“He was a hero, an innovator and a pioneer. The film was made on just $14 million and I am so happy that all the hard work and passion for the film has come together and been recognized by so many.”
BLACK BEAR PICTURES & BRISTOL AUTOMOTIVE: “Our deepest gratitude to BAFTA for nominating The Imitation Game for nine awards. We congratulate and thank our entire cast and crew, led by director Morten Tyldum, for their tremendous dedication.
“Our intention was to highlight the life and work of one of Britain’s greatest heroes, and to ensure that Alan Turing’s legacy would not be forgotten. Today, we feel one step closer to achieving that goal.
RICHARD LINKLATER (director): “I am honoured that BAFTA has given Boyhood five nominations. It is thrilling to receive this recognition, and I am especially pleased for my fellow nominees who have been such passionate and dedicated collaborators over these last 12 years.
HARVEY WEINSTEIN: “I am honored and grateful to have had the opportunity to work with Tim Burton, Amy Adams and Christoph Waltz on ‘Big Eyes’. It was an extraordinary moment and I am so thrilled for the amazing cast and team who helped to bring the story behind Margaret Keane’s art work to light and give her the recognition she deserved for so many years.”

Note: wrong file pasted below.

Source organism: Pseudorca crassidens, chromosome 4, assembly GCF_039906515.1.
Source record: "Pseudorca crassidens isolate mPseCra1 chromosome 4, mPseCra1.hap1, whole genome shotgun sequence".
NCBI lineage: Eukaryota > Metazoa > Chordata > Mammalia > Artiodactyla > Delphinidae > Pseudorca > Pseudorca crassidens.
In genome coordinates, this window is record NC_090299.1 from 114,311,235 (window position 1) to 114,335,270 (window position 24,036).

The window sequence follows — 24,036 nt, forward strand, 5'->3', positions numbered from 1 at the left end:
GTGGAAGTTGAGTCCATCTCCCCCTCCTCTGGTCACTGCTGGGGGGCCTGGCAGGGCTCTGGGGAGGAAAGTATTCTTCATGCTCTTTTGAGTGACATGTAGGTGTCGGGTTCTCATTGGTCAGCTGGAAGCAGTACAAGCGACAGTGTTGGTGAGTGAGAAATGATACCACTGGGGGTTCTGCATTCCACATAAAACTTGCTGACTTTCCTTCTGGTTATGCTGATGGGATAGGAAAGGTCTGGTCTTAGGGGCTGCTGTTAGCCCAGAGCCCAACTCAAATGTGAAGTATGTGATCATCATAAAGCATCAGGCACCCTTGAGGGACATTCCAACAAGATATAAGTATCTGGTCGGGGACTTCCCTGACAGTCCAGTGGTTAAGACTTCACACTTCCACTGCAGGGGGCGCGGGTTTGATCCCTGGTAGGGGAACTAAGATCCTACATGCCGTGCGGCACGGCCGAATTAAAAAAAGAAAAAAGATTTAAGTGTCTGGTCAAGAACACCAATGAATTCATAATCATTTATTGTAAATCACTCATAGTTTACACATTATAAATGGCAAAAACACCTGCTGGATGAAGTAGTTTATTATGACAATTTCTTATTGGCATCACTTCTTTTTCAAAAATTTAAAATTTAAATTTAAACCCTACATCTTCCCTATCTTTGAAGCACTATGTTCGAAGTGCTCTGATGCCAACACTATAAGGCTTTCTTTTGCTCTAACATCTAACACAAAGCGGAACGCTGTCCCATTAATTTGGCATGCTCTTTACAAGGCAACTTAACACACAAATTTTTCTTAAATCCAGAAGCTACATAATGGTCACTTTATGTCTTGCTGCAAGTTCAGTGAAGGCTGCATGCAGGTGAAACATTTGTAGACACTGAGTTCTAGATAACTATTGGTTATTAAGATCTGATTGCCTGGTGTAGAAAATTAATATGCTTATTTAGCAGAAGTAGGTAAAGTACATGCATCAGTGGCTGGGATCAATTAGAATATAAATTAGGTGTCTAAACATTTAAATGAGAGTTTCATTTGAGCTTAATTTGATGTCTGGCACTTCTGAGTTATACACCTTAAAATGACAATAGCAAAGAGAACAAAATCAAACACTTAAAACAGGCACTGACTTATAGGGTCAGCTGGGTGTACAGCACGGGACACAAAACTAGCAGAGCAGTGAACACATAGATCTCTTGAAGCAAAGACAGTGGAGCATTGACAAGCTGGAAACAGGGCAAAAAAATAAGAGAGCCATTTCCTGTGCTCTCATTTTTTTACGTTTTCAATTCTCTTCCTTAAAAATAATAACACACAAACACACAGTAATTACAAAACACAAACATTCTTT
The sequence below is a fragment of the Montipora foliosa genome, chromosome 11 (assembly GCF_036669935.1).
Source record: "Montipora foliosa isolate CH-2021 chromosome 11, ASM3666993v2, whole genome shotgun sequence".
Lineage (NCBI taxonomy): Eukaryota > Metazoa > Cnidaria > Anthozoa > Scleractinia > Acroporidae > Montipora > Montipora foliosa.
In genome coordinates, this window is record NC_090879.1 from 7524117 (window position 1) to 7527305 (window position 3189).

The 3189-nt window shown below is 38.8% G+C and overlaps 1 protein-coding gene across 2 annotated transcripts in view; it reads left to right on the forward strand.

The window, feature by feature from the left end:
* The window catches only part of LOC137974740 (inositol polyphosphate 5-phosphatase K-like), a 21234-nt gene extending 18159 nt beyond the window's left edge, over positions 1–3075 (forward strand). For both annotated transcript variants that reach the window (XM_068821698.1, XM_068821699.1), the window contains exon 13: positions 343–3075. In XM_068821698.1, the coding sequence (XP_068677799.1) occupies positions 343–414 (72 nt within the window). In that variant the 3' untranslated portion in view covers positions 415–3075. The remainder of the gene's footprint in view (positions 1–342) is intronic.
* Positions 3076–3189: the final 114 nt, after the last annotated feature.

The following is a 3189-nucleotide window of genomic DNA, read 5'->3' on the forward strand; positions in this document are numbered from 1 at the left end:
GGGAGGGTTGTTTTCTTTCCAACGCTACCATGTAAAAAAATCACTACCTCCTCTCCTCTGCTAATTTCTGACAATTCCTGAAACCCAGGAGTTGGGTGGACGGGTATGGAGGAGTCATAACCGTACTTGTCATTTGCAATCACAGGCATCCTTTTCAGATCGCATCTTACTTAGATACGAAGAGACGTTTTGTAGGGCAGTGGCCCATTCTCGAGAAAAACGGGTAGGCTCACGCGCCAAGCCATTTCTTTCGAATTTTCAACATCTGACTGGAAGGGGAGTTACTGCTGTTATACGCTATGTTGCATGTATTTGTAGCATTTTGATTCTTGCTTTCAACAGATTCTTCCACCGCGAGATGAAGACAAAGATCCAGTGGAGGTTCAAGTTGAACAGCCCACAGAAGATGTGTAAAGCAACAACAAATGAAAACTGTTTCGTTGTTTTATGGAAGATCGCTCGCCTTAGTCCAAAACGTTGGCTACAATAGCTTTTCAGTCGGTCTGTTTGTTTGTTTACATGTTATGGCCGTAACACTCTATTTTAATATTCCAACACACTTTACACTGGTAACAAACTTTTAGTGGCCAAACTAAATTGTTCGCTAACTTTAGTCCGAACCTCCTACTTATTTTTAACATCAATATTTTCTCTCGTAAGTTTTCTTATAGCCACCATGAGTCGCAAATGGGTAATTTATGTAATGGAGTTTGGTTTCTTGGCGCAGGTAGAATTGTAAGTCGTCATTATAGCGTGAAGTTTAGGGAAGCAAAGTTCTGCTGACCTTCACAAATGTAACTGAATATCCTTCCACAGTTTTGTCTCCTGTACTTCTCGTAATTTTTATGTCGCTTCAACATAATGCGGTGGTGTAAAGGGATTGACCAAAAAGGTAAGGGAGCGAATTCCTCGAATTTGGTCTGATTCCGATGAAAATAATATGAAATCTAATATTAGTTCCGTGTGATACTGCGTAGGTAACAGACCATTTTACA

Big Hero 6
DON HALL (director): “On behalf of the incredibly passionate and talented crew of Big Hero 6, Chris [Williams], Roy [Conli], and I would like to thank everyone at BAFTA for honoring our film with this nomination. We look forward to celebrating with our fellow nominees.”
Kajaki: The True Story
PAUL KATIS (director), ANDREW DE LOTBINIERE (producer): “We are both very chuffed to have been nominated for Kajaki. The True Story. Recognition for our work is recognition of the whole team who worked so hard to bring this story to the screen.